Thursday, December 19, 2013


I have been thinking a lot about Phipps the last couple of days. He is receiving a posthumous award and they asked me to write something short for him.  I don’t know how they found me but they did. I’m glad. I wrote something short about him but here’s something a little longer.

When I was a junior in college I found an ad in the Daily Illini; a post for a research assistant in the psychology department.  It said. “Must know how to write.” I applied not thinking much about it. When I was in college I had to work to stay there, so I served beer in a pizza place, did food service, and tutored. I needed a steadier job or else I was going to have to go home.  One day I came back from class and one of my house mates, Sean, said you got a call today. Someone named Phipps Arabie wants to meet with you. “I said “You’re kidding.”  “No. Today at 3:00.”  It was 2:30.  I said “Shit.” And went to clean myself up then beat it across campus.   

I met with Phipps in his office. He was an odd bird.  He had stringy hair and a full beard. He wore clothes that went out of style in the seventies; Beatle boots.  We talked for a bit and then we walked up to the next floor.  “This will be your office,” he said.  “You will share it with Anthony but you’ll never see him.” He smiled. “He is my programmer, and he is a vampire.  He only works at night.”  I looked around and I liked what I saw.  I said “Professor Arabie, does this mean I have a job?”  He said, “Yes, you do. You answered a question about books correctly. Make yourself at home. Call me Phipps. I’ll have assignments for you tomorrow.”  He gave a wave that almost looked like a “Heil Hitler!” and walked out. Thus began a three-year, and even longer, relationship with Phipps.

Phipps was a brilliant statistician.  He created a thing called “clustering” that is still used today. He edited an academic periodical called the Journal of Classification. My job was mostly to do fact checking, citations, edit and do whatever else he asked me to do. I would go into his main office to get questions answered and I would find him drawing circles on an old Light-Brite.  He was scanning for patterns, for elusive answers to questions in his head.  I never had a conversation with him that wasn’t interesting.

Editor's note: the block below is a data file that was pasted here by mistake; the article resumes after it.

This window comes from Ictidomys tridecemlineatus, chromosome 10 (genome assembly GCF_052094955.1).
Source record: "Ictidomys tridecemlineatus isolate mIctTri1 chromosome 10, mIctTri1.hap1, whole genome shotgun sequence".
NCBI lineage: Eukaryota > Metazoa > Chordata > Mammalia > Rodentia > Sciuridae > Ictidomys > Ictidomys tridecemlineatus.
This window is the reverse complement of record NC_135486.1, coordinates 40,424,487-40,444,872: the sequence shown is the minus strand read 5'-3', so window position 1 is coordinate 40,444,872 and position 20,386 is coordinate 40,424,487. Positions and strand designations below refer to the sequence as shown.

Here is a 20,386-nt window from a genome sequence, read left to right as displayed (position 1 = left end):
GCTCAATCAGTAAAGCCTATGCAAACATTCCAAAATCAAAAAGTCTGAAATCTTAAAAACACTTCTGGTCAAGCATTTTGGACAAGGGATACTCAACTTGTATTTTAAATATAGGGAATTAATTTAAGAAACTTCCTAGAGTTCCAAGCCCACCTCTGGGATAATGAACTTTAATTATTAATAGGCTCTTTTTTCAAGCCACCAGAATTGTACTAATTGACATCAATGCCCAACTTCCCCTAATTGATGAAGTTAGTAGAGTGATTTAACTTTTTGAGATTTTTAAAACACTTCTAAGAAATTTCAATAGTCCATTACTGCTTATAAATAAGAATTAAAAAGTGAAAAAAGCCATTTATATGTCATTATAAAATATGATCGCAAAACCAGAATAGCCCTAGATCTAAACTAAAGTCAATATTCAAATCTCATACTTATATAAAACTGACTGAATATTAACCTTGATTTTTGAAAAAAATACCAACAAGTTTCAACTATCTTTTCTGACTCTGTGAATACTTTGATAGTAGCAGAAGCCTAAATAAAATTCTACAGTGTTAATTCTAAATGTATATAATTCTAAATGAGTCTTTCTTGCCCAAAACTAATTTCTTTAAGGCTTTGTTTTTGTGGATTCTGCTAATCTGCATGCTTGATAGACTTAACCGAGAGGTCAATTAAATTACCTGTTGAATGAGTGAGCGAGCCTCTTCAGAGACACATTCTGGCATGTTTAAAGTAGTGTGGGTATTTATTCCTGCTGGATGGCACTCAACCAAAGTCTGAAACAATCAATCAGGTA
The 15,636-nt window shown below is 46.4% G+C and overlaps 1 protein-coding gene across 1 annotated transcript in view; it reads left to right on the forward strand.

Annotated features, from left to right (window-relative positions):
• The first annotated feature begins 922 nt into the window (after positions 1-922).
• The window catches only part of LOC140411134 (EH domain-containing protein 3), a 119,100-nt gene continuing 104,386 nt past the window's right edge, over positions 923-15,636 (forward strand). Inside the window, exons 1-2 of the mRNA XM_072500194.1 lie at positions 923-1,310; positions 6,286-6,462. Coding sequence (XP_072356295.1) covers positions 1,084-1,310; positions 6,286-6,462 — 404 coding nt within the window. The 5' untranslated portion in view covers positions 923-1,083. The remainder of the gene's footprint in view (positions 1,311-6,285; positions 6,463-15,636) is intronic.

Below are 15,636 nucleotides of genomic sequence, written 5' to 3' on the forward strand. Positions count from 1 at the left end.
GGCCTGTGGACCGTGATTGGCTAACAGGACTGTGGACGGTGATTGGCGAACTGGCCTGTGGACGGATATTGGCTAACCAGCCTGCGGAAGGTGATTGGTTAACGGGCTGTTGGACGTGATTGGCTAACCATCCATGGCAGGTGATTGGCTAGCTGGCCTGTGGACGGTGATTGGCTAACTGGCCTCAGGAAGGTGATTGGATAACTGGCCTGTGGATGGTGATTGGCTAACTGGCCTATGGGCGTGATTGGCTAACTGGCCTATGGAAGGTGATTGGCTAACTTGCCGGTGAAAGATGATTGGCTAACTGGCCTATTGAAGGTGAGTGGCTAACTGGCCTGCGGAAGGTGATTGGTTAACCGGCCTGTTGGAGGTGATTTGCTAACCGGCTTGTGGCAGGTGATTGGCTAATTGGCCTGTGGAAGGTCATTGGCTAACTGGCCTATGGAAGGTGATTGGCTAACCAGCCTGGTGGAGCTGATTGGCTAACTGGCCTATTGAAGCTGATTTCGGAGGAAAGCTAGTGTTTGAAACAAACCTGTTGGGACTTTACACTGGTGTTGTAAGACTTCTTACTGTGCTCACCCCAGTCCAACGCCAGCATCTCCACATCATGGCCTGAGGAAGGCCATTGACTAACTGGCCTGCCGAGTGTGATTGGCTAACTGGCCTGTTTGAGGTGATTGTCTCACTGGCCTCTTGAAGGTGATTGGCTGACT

Phipps never judged me. One day I came in with a black-eye after an unfortunate incident in a bar. My eyes were watering.  He reached and got a tissue for me and just kept talking about what we had to get done that day. He never asked why his assistant was beat up.  One time I screwed the main copy machine up royally as I was putting together paper presentation copies for him.  He came in and saw the mess I had made. He sighed and said, “We have time. Just figure it out.”  My friend, Mindy, who once lived in the dorms with the girl who would one day become my wife, said, “I can help you.” She did. She fixed the copier and showed me how to use the collating machine. When I took the copies to Phipps he just smiled and said, “Well done, T.S. I knew I could count on you.”  I never let him down again.

The last year when I was in school, after everyone else had graduated and gone on to their lives, and after I had started dating Karen, Phipps knew I was still struggling financially.  I was working for him, serving as the superintendent in my apartment building so I could get cheap rent, still doing food service and acting as a substitute bartender at Murphy’s across the street when they needed me.  In those days I would pretty much do just about anything for money.  Phipps got me a job proctoring exams and a research associate’s job in the biopsychology department.  My job there was to cut a membrane in rabbits’ brains and then time how long it took before they could blink again.  It was supposed to teach us something about brain injury recovery. When I was working with them I used to keep my rabbits in the pockets of my lab coat.  One day I was meeting with Phipps on his floor and he nonchalantly said, “I think you might have brought something home from the office.”  There was a baby bunny crawling out of my pocket that I had missed when I was putting them back in their cubbies.  He laughed. I immediately took her back upstairs. They told us not to name or identify with our subjects, but after that I always called that baby bunny, “Phipps.”